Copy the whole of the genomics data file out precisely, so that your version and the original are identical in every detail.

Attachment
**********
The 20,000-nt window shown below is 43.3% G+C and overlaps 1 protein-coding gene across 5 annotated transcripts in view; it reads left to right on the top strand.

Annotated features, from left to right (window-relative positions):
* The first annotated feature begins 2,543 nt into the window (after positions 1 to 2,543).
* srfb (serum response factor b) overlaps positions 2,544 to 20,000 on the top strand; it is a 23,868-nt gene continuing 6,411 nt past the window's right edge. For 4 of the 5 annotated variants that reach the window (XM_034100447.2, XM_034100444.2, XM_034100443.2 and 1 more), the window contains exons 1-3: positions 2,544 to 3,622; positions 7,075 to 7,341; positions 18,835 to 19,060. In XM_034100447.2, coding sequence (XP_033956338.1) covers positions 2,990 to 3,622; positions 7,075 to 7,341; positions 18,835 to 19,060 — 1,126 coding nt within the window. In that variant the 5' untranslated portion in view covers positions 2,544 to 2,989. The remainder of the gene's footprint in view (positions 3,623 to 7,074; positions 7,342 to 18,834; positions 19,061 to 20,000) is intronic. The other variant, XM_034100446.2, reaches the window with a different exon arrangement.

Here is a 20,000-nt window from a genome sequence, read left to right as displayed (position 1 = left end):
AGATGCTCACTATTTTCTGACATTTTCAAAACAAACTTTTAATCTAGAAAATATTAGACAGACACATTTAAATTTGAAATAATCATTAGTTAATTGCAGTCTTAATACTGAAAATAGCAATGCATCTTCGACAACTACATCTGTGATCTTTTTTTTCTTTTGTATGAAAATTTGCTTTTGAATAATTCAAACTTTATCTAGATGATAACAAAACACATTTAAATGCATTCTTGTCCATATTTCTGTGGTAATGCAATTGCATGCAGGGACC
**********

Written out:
The 20,000-nt window shown below is 43.3% G+C and overlaps 1 protein-coding gene across 5 annotated transcripts in view; it reads left to right on the top strand.

Annotated features, from left to right (window-relative positions):
* The first annotated feature begins 2,543 nt into the window (after positions 1 to 2,543).
* srfb (serum response factor b) overlaps positions 2,544 to 20,000 on the top strand; it is a 23,868-nt gene continuing 6,411 nt past the window's right edge. For 4 of the 5 annotated variants that reach the window (XM_034100447.2, XM_034100444.2, XM_034100443.2 and 1 more), the window contains exons 1-3: positions 2,544 to 3,622; positions 7,075 to 7,341; positions 18,835 to 19,060. In XM_034100447.2, coding sequence (XP_033956338.1) covers positions 2,990 to 3,622; positions 7,075 to 7,341; positions 18,835 to 19,060 — 1,126 coding nt within the window. In that variant the 5' untranslated portion in view covers positions 2,544 to 2,989. The remainder of the gene's footprint in view (positions 3,623 to 7,074; positions 7,342 to 18,834; positions 19,061 to 20,000) is intronic. The other variant, XM_034100446.2, reaches the window with a different exon arrangement.

Here is a 20,000-nt window from a genome sequence, read left to right as displayed (position 1 = left end):
AGATGCTCACTATTTTCTGACATTTTCAAAACAAACTTTTAATCTAGAAAATATTAGACAGACACATTTAAATTTGAAATAATCATTAGTTAATTGCAGTCTTAATACTGAAAATAGCAATGCATCTTCGACAACTACATCTGTGATCTTTTTTTTCTTTTGTATGAAAATTTGCTTTTGAATAATTCAAACTTTATCTAGATGATAACAAAACACATTTAAATGCATTCTTGTCCATATTTCTGTGGTAATGCAATTGCATGCAGGGACC